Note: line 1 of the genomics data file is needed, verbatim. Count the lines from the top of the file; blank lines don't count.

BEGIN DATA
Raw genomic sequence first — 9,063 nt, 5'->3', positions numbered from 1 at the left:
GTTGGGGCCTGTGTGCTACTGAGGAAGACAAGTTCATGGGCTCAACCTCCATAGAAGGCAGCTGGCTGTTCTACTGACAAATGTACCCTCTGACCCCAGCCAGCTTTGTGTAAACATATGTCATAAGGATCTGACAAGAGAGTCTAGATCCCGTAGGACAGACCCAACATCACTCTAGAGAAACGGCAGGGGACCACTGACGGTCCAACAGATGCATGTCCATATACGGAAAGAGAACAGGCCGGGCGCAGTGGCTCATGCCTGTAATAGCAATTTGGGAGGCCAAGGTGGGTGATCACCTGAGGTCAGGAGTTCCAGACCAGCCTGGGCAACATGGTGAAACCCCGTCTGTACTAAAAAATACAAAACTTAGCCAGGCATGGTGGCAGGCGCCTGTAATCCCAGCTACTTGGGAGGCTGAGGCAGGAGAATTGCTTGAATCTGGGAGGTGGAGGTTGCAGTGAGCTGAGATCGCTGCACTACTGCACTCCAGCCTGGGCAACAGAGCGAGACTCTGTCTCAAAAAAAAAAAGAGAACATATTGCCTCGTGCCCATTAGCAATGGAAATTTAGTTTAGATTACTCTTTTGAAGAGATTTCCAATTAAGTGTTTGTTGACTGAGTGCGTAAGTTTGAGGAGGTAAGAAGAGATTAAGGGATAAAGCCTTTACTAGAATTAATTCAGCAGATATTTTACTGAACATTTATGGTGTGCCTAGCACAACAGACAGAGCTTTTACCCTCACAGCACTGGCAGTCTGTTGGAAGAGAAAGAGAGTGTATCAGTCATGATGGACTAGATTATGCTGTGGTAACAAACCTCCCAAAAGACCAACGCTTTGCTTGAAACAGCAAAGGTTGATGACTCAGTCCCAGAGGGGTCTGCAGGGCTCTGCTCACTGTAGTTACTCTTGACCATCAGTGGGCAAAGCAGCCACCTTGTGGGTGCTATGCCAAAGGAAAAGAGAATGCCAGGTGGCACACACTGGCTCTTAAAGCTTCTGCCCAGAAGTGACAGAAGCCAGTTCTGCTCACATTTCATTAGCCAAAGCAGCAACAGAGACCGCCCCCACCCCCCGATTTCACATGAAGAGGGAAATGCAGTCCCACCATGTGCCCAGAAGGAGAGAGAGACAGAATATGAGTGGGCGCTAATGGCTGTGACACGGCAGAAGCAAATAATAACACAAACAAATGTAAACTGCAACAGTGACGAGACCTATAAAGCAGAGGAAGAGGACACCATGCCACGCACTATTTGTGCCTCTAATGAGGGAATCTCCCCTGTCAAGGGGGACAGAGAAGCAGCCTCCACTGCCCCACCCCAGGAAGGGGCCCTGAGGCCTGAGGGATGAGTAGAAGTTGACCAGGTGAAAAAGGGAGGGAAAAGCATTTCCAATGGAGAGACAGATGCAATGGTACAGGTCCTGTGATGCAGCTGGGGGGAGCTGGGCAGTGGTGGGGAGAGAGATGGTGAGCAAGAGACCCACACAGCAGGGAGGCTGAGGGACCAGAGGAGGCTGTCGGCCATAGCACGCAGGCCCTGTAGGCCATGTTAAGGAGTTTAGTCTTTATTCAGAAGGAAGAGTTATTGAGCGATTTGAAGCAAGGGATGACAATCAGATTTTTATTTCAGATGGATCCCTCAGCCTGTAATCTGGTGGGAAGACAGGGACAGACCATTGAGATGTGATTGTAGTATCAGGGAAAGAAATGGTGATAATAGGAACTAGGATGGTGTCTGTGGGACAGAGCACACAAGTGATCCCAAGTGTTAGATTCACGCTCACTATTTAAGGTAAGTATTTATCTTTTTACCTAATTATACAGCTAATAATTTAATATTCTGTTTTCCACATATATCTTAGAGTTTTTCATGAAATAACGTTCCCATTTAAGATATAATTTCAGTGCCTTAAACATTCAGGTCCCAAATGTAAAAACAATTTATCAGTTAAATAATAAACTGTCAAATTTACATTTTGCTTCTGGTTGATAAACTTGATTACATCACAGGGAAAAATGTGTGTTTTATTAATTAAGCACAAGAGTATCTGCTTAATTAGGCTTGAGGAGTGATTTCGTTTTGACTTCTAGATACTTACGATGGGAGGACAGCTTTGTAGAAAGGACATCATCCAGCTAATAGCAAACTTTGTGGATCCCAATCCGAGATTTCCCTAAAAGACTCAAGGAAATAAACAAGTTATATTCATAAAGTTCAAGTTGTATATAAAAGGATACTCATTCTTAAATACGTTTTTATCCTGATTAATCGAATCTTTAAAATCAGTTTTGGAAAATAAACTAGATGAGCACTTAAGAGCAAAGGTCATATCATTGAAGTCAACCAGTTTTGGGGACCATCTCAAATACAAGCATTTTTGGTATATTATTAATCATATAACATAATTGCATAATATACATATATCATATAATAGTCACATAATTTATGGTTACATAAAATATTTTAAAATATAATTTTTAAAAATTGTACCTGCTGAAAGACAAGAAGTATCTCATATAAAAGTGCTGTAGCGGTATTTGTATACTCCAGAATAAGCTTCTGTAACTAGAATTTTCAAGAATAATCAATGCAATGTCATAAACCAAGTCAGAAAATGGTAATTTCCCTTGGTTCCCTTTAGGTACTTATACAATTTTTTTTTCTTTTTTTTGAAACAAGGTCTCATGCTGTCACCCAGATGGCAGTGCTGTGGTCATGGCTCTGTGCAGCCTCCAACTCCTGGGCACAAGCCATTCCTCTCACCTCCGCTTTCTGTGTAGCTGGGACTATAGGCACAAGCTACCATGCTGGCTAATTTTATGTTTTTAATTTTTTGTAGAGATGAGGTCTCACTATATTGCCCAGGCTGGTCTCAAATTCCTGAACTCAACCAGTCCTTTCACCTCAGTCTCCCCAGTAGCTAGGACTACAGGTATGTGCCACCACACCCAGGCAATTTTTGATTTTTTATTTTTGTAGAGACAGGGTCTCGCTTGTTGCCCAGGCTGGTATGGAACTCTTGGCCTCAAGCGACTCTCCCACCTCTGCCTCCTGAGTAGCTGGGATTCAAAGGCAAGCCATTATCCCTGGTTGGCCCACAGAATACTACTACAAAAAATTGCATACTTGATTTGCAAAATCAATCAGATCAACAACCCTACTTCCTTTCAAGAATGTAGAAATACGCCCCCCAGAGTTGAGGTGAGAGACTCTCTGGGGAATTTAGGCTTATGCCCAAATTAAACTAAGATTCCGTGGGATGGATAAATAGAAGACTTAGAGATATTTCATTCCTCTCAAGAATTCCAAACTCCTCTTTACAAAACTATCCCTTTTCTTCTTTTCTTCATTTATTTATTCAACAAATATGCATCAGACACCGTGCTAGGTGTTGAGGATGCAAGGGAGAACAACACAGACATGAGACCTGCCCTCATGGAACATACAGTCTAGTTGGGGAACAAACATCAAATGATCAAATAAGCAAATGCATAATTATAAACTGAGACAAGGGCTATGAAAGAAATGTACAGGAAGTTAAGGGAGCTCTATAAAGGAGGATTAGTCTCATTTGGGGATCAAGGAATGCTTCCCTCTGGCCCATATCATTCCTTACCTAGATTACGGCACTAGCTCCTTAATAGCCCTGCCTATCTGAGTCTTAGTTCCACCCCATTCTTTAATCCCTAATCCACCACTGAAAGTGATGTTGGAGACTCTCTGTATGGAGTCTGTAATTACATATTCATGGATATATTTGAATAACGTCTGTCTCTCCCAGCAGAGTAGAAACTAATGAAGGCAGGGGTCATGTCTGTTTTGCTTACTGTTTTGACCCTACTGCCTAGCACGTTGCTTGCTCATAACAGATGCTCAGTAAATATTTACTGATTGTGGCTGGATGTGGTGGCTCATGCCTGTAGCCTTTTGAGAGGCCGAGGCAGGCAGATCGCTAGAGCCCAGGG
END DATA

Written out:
Raw genomic sequence first — 9,063 nt, 5'->3', positions numbered from 1 at the left: